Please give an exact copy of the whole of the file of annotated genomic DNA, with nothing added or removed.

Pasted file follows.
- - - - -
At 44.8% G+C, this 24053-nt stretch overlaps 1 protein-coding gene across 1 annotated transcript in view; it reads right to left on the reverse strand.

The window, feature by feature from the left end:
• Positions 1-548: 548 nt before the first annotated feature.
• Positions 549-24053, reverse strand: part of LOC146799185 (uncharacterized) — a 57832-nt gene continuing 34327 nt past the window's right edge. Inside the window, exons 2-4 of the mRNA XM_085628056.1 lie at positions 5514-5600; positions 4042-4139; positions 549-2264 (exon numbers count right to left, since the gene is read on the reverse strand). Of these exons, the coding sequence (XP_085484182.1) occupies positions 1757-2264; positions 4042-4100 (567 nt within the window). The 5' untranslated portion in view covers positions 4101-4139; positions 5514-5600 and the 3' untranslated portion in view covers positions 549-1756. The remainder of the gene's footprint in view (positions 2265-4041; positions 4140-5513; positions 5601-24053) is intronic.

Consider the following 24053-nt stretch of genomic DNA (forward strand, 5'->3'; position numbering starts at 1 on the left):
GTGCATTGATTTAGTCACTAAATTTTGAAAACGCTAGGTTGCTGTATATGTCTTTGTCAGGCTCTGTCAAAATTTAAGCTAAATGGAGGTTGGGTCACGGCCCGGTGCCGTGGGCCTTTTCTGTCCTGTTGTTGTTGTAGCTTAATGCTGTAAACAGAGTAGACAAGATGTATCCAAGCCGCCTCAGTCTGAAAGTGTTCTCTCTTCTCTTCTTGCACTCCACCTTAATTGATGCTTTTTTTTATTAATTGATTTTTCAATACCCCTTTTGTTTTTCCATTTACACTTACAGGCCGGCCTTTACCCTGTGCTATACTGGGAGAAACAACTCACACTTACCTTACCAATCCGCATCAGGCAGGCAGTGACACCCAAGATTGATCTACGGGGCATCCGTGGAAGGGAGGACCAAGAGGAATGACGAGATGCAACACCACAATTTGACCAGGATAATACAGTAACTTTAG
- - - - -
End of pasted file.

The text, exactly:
At 44.8% G+C, this 24053-nt stretch overlaps 1 protein-coding gene across 1 annotated transcript in view; it reads right to left on the reverse strand.

The window, feature by feature from the left end:
• Positions 1-548: 548 nt before the first annotated feature.
• Positions 549-24053, reverse strand: part of LOC146799185 (uncharacterized) — a 57832-nt gene continuing 34327 nt past the window's right edge. Inside the window, exons 2-4 of the mRNA XM_085628056.1 lie at positions 5514-5600; positions 4042-4139; positions 549-2264 (exon numbers count right to left, since the gene is read on the reverse strand). Of these exons, the coding sequence (XP_085484182.1) occupies positions 1757-2264; positions 4042-4100 (567 nt within the window). The 5' untranslated portion in view covers positions 4101-4139; positions 5514-5600 and the 3' untranslated portion in view covers positions 549-1756. The remainder of the gene's footprint in view (positions 2265-4041; positions 4140-5513; positions 5601-24053) is intronic.

Consider the following 24053-nt stretch of genomic DNA (forward strand, 5'->3'; position numbering starts at 1 on the left):
GTGCATTGATTTAGTCACTAAATTTTGAAAACGCTAGGTTGCTGTATATGTCTTTGTCAGGCTCTGTCAAAATTTAAGCTAAATGGAGGTTGGGTCACGGCCCGGTGCCGTGGGCCTTTTCTGTCCTGTTGTTGTTGTAGCTTAATGCTGTAAACAGAGTAGACAAGATGTATCCAAGCCGCCTCAGTCTGAAAGTGTTCTCTCTTCTCTTCTTGCACTCCACCTTAATTGATGCTTTTTTTTATTAATTGATTTTTCAATACCCCTTTTGTTTTTCCATTTACACTTACAGGCCGGCCTTTACCCTGTGCTATACTGGGAGAAACAACTCACACTTACCTTACCAATCCGCATCAGGCAGGCAGTGACACCCAAGATTGATCTACGGGGCATCCGTGGAAGGGAGGACCAAGAGGAATGACGAGATGCAACACCACAATTTGACCAGGATAATACAGTAACTTTAG